Goal Setting: Why Is It Important
Updated: Jun 20
Setting Better Goals - Strategies for Success
It was January 1996. I was sitting at the camping table at our caravan site in the middle of the summer school holidays with my freshly purchased diary, coloured pens and my calendar year ballet schedule spread out before me. As I sat there contemplating exactly which colour I was going to use to represent which activity, I thought about all the things I have on my ‘bucket list’ for that year. I started a note in the back of my diary:
Win state competition
Lead role in that year’s performance with the Youth Company
Live at 100%.
As I looked at my list, I started to flip through my calendar and began adding in some key dates and measurables so that I would know I was on track.
I didn’t know it at the time, but I've been a goal-setter since WAY BACK. Every year, I still fill out my diary, and every year I break down those goals into bite-size chunks. It's more of a finesse process these days, and I revisit it more frequently. I’d like to share some of the reasons I still practise setting goals every month, specifically at the end of the financial year and the new calendar year. I mean really, is there anything better than a brand new clean slate to work with?
Whether it’s a leadership development goal, a revenue goal or something more personal like a health goal, these are my insights into how to set goals like a pro.
Let's start at the beginning, by actually setting some goals. A study by Dominican University found that people who set goals are 43 percent more likely to achieve them. And the more specific your goals are the more motivated you become, increasing your chances of achieving your goals. (Journal of Applied Psychology)
The foundations of goal setting start with SMART goals, and yes, they can be clever goals, but SMART goals are written in a specific way. The acronym stands for:
Specific — Vague goals are rarely achieved. What needs to happen by when?
Measurable — Is your goal quantifiable? Add a benchmark so you know you’ve achieved your goal.
Achievable — Time to get real! Can you reasonably accomplish the goal?
Relevant — This is your ‘why’. What will change for the better if you achieve your goal?
Time-bound — To stay on track put some deadlines and milestones along the way.
Even just writing down your goal can increase your chances of achieving it. There are a few different ways you can write goals. They all have their merits and a place in the goal-setting process.
Big picture perspective
Start with the big picture in mind (12 months is always a good guidepost.) The best time for action is right now, don’t fall into the trap of waiting for the perfect time to start (it doesn’t exist).
Reflect on your last 12 months: what worked, what didn’t, and what do you want to do more (or less) of?
Now, looking 12 months ahead, what do you want your life to look like at the end of the 12-month period? You might want to brainstorm some ideas. I use sticky notes, a whiteboard and a planner to help me be really specific about my goals.
Here’s an example of a SMART goal for becoming a better leader at work:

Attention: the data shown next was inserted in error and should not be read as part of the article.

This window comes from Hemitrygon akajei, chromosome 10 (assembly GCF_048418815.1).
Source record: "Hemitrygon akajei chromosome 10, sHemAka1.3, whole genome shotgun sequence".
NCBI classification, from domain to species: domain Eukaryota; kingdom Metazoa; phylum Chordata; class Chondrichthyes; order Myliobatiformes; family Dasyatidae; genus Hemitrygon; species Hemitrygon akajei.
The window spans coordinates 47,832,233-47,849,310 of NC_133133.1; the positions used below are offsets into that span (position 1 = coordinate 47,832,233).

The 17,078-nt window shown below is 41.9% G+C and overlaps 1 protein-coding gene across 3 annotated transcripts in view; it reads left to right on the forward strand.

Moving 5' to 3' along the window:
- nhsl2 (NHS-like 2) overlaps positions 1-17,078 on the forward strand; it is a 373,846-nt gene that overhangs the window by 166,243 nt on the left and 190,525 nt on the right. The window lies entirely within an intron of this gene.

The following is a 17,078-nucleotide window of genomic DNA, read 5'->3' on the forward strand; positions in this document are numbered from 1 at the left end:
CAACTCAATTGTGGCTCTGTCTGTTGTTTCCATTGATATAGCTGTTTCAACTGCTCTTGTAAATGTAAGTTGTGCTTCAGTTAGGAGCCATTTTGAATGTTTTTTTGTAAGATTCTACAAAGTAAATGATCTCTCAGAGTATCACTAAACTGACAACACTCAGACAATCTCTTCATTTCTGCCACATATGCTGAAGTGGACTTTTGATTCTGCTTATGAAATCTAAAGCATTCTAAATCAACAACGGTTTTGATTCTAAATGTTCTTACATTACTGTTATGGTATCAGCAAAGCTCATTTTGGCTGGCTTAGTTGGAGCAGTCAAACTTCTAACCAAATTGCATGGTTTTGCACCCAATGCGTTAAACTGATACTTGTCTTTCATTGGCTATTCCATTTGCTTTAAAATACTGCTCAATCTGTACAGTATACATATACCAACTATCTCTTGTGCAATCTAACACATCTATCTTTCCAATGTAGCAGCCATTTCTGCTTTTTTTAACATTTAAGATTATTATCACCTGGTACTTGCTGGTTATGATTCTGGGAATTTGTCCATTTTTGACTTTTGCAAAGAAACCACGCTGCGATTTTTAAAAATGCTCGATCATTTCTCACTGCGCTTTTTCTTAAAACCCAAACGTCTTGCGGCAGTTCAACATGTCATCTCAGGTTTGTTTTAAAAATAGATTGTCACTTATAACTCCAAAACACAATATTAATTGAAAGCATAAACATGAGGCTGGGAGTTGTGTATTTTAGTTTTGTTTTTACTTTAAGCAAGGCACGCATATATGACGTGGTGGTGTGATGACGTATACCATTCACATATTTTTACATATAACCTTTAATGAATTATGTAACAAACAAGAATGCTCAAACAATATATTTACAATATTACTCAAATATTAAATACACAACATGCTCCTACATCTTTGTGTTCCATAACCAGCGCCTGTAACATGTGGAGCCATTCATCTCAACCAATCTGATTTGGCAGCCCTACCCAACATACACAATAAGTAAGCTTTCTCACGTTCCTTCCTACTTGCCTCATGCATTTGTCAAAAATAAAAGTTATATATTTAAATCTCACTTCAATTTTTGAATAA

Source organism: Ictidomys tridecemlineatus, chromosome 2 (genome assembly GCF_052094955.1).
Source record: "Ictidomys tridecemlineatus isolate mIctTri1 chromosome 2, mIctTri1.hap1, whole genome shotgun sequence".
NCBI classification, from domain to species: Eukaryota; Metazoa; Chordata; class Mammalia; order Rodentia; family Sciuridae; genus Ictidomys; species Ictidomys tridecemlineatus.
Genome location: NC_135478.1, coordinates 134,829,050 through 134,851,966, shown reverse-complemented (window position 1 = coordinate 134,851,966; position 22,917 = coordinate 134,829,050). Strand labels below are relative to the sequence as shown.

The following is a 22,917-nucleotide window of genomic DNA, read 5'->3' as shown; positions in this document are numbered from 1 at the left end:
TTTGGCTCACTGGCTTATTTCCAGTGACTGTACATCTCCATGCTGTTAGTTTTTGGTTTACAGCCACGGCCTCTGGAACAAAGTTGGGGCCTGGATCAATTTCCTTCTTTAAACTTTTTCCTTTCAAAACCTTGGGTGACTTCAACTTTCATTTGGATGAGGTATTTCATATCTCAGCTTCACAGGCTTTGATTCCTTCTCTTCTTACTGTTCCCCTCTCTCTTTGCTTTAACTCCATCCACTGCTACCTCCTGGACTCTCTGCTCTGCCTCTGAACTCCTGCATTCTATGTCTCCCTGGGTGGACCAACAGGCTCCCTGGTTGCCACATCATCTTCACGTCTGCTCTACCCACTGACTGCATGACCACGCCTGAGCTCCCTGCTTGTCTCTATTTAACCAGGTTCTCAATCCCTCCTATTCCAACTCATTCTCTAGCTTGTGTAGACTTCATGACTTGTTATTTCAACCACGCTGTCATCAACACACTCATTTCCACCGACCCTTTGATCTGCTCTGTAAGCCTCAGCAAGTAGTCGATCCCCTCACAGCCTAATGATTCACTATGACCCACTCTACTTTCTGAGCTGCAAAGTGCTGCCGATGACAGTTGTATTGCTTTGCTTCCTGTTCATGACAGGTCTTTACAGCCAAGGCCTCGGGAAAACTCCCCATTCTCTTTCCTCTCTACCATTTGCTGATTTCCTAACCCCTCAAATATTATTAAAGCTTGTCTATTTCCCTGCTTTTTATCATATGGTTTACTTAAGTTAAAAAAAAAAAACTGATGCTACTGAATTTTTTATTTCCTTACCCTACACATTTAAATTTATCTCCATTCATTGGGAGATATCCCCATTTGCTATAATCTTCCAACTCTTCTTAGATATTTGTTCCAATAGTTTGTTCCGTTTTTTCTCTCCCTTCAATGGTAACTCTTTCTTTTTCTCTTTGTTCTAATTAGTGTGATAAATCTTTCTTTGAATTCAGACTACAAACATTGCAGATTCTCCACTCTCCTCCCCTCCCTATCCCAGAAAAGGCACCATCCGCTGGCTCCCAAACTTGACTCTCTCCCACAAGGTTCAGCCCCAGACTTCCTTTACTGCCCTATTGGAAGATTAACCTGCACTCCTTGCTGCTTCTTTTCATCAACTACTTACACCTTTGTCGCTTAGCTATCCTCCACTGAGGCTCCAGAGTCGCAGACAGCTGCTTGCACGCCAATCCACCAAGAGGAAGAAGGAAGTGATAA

Specific: I will ensure that my team members can count on me as a strong leader.
Measurable: My goal is to survey my team members now and in three months to see how supported they feel.
Attainable: I’ve been in this position for six months now, and I have previous management experience at my prior job.
Relevant: As our company grows, I want to make sure that I’m supporting my team so they can learn and grow too.
Time-bound: I will become a better leader by the end of this quarter before the company takes on new projects and hires more staff.
Once you’ve defined your goals it is time to set about achieving them. We do this by breaking them down into manageable steps and creating an action plan. It also helps to visualise your goals - imagine what success would look and feel like.
An important piece of goal-setting and getting puzzled is accountability. Sharing goals makes them real. Share them with your significant other, family, friends, a colleague or mentor — whomever you feel comfortable with. A study by the Journal of Applied Psychology states that presenting weekly progress reports of your goal increases your success rate by 40 percent so if you can, have an accountability buddy you can regularly update on progress.
Things that could derail your goal setting and getting:
We lose sight of why we are doing this and what we will gain from it
We focus on the reward instead of the effort
We don’t plan
We don’t anticipate problems
We overestimate time and resources.
Eyes on the prize - and the process
A successful goal is more than a result. It’s also about skills development, progress and growth. So yes, stay focused on what you’re trying to achieve but don’t be blinkered by what’s happening along the way so you can successfully navigate to the finish line!
I have created a Reflect & Celebrate workbook - it’s designed for the end of the year but works just as well for EOFY. Download your copy here.
Until next time Eat the Frog, Get the Worm, Be the Bird, and book some training or coaching with me!
Ally Nitschke is a Leadership Expert, Courageous Conversation Specialist and Speaker. She has been working with leaders and as a Leader for over 15 years. She is on a mission to change the way we communicate at work, to lean into those uncomfortable conversations and lead with courage. Ally delivers Courageous Conversations Programs, Courageous Leadership programs, Coaching, Mentoring and Keynotes. To inquire about her working with you or your organisation please contact us here.